So in making the film, collectively what [Sienna Films] and Pamela and I wanted to achieve was just the first step that before you can recover you have to uncover. You have to come to a place where moment to moment you make a choice.

So Samira hands the glass back we have literally seen “Okay, I make a choice at this moment to live.”

Matthew: Right after the scene where the three of them admit that they’re sad and maybe that’s okay because honestly, that’s the big triggering scene for me.

Helen: And it’s in that collective right? And again, going back to Pamela’s writing, which I think is beautiful on so many levels, in that moment when the three of them say sad, sad, sad, we have Chekhov’s three sisters really standing there. Why do you wear black? You know, I’m in mourning for my life.

Matthew: one thing I really like –I mean, I’m predisposed, apparently, to like films that are based on plays– but one thing that I really liked about this is that it does really feel like Pamela was sort of working through her trauma through her art, like through the writing in the play a little bit. Is that something that you feel was universal on set? Were you still working through like Pamela’s trauma was there something in there that everyone brought to it?

Helen: Everyone brought, their own [trauma] to their own, and I’m sure if you were to speak to Pamela the characters that she visualized are recognized, and served and, and enhanced by each woman’s specificness. We didn’t improvise, we didn’t do any of that, because we really honoured the script but the truth is each person brings and raises it up with their own experience.

I also think that that –and again, you’d have to speak to Pamela– but by the time she wrote the play, she was she had already written Crash, which is a one-woman show about the girl and then she wanted to do the ensemble of this place where she began to learn to walk beside her trauma because really we all in our lives have at least one –and many of us many– frozen moments. Maybe not as dramatic as Samira’s, or as extreme, but we have these frozen moments in our past that we spend lots of our life moving away from trying to forget or try to remember and figure out, and my experience in my own life is that it is only when you can go to that moment and invite it into your present where you honour it and witness it and hold it and then you are unlocked. It is no longer frozen. It is part of you, right.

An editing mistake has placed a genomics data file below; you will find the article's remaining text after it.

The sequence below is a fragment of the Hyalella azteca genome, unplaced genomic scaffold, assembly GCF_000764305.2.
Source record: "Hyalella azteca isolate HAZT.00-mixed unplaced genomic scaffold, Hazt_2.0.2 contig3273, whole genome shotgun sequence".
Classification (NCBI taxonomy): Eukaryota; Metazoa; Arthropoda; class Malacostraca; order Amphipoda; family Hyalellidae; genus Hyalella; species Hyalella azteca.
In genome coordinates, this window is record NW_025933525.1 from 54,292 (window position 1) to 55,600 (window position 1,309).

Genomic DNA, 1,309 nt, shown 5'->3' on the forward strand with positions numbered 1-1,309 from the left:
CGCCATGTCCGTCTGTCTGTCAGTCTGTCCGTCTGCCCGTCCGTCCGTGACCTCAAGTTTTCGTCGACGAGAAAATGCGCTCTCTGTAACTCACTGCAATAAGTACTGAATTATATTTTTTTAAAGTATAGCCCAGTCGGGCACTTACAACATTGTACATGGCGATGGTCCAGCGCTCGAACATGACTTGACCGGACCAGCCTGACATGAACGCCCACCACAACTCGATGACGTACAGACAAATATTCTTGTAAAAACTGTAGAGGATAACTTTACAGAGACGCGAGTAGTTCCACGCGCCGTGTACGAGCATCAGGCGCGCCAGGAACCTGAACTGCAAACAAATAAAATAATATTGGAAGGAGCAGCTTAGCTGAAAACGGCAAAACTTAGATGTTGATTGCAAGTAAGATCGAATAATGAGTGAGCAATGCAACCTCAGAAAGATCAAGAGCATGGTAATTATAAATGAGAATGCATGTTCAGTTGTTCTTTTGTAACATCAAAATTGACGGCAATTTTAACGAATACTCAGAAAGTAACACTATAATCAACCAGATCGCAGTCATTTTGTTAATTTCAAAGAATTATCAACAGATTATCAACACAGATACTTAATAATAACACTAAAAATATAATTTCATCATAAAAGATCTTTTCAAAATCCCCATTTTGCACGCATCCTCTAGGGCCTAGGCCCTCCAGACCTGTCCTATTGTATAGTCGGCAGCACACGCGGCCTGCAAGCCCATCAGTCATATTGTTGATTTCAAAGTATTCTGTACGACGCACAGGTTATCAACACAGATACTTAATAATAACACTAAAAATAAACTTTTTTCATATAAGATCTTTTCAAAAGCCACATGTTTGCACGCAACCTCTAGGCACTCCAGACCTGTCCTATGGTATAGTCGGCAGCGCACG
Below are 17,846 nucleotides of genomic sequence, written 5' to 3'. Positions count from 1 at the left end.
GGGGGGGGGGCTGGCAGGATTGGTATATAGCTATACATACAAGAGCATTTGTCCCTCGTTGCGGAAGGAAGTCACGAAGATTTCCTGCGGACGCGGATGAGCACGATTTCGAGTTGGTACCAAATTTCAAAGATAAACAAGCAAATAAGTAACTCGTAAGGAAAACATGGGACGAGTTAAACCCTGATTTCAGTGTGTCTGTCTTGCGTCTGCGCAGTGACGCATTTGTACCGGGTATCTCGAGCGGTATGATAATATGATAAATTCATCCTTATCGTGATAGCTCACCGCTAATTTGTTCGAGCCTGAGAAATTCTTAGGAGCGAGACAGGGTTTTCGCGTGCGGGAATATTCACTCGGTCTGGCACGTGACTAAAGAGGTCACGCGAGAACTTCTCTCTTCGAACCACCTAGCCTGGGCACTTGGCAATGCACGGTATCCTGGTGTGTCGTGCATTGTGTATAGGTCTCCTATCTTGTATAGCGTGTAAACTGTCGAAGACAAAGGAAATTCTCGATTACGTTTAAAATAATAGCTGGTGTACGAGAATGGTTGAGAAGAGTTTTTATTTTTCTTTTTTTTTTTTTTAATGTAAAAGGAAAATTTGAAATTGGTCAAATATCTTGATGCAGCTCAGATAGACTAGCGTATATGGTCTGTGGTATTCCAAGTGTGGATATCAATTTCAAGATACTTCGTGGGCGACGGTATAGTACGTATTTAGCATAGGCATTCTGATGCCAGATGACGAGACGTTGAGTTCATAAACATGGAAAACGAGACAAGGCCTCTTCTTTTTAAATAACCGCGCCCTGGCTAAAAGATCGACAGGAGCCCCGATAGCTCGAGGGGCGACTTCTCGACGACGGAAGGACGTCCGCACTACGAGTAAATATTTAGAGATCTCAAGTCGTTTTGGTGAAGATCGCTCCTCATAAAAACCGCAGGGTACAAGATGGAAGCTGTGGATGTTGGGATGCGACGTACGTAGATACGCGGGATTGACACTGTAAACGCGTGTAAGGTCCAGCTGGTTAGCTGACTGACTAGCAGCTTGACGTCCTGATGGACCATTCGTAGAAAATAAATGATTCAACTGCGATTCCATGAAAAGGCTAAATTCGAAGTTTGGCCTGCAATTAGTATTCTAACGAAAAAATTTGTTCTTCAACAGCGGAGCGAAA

We’re funny human beings because I remember a few years ago when I started working with my pilates teacher and I would say “Well, my body!” and she goes “you know, your body is you right?” We think we separate parts of ourselves, but we are all of ourselves. We’re all of our bodies, right?

Matthew: Yeah. I think the movie is a really nice, well-executed story of what it must feel like to have something that you want to exercise from your experience and learning to just be with it a little bit. That’s how I felt about Samira’s story. I hope that lots of people get to see it. Speaking of which I just wanted to ask, with the pandemic, this obviously was intended for theatres. Is it still headed to theatres?

Helen: What theatres you know? I was really in mourning about that for a while because I just completely selfishly I wanted to sit in the audience of strangers and feel what they felt. I wanted to see their faces afterwards, I wanted to embrace them, you know? I can’t even embrace my neighbour at the moment! It’s, it’s crazy. So I was pretty gutted when I realized that all the festivals were going to be virtual.

Then once I decided not to suffer too much, but rather accept reality and the paradigm shift that we’re in the midst of, because suffering definitely lies in the resistance, I realized that we made this movie because the girl’s story needed to be told. The girl needed to be heard, and perhaps more people will be able to hear this story, sit with themselves, and understand that they are not alone. Whether their trauma is large or small, it is their trauma and I think maybe more people will see it this way. That’s what I’m going with these days, you know? Because really if it was playing at Vancouver Film Festival actually, it would only be people in Vancouver that could see it and how many people would fit into the theatre and so we all give up that a little bit of community but hopefully we find community in those around us and people we watch it with.

Matthew: Well, it’s streaming at Vancouver Film Festival from the 24th of September all the way to the 7th of October, and I think it’s playing Calgary as well, right?

Helen: It’s also at Cinefest in Ontario, Vancouver, Calgary, Edmonton, St. John’s Women’s Film Festival and our website is

I had a great time speaking with Helen, and we actually spoke for a few minutes more after this about Tremors 2 and The Land Before Time. The video of this Zoom call will be a Patron Exclusive in the next few days if you’d like to hear that, too.